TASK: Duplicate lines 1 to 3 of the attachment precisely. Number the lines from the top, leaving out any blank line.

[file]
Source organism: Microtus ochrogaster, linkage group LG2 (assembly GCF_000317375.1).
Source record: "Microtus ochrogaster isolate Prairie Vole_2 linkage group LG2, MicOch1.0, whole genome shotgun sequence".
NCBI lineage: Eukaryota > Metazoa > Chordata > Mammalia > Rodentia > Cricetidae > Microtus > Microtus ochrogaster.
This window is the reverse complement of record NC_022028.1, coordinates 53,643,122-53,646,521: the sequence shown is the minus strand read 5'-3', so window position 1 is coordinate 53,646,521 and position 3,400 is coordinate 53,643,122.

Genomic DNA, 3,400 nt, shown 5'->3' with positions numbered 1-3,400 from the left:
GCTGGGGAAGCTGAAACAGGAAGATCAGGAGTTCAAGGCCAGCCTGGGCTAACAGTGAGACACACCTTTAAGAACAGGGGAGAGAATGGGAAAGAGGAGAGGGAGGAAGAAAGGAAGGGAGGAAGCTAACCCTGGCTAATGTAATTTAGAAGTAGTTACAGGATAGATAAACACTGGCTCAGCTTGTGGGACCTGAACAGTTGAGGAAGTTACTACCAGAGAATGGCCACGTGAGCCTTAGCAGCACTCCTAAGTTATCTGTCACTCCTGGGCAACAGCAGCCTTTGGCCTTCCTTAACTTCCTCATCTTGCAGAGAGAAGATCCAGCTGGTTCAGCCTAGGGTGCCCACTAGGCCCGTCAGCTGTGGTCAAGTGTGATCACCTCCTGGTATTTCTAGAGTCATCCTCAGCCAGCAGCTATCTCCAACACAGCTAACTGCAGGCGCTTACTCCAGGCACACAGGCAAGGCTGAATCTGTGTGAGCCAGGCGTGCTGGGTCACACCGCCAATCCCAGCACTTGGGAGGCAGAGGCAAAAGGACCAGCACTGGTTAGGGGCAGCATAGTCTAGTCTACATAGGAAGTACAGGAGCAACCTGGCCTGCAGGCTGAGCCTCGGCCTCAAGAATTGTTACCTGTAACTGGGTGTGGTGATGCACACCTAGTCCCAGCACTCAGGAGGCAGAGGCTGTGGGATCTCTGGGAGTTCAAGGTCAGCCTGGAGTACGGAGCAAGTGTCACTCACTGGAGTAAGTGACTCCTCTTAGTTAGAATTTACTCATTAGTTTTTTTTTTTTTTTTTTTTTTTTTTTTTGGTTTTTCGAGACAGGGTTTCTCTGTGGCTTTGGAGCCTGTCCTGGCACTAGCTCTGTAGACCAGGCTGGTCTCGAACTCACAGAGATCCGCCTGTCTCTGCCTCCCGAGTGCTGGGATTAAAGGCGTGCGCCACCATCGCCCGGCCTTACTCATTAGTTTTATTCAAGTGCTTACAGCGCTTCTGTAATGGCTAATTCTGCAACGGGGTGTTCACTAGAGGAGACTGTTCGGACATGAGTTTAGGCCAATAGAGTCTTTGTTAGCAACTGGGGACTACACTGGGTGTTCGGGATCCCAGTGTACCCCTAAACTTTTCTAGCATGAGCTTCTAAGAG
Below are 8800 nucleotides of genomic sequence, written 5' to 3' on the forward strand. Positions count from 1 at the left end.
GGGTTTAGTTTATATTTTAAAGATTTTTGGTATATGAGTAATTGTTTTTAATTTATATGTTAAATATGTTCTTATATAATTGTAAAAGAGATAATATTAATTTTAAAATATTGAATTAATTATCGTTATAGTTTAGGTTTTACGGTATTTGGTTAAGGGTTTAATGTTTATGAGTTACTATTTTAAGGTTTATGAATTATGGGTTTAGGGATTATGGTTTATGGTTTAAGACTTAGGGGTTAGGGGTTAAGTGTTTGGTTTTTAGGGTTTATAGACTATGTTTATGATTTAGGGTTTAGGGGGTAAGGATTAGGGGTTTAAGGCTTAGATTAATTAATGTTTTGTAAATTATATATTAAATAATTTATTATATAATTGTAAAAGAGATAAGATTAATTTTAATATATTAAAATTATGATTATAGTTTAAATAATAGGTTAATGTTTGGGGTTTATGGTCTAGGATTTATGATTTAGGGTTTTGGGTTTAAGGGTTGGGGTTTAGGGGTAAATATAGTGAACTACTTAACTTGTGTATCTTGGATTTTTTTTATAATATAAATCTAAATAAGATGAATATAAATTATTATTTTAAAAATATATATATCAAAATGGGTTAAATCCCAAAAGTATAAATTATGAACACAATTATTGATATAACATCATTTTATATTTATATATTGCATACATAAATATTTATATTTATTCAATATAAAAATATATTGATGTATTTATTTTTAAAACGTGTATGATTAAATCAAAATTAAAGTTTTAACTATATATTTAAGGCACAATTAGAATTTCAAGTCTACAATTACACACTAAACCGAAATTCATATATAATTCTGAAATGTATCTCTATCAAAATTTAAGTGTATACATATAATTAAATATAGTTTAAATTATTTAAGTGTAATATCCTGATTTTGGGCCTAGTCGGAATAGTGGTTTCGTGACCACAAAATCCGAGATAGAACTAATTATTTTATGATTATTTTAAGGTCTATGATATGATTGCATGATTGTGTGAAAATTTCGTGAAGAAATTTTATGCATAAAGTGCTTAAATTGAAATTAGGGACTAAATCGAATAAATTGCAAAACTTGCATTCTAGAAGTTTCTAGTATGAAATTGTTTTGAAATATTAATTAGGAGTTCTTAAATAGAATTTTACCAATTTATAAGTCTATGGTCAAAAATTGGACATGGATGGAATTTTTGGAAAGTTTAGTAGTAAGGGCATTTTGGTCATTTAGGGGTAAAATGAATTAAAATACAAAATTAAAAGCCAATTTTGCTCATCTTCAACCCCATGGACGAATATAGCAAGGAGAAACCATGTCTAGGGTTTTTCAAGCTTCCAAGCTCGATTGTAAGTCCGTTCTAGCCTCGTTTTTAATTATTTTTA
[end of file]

Source organism: Microtus ochrogaster, linkage group LG2 (assembly GCF_000317375.1).
Source record: "Microtus ochrogaster isolate Prairie Vole_2 linkage group LG2, MicOch1.0, whole genome shotgun sequence".
NCBI lineage: Eukaryota > Metazoa > Chordata > Mammalia > Rodentia > Cricetidae > Microtus > Microtus ochrogaster.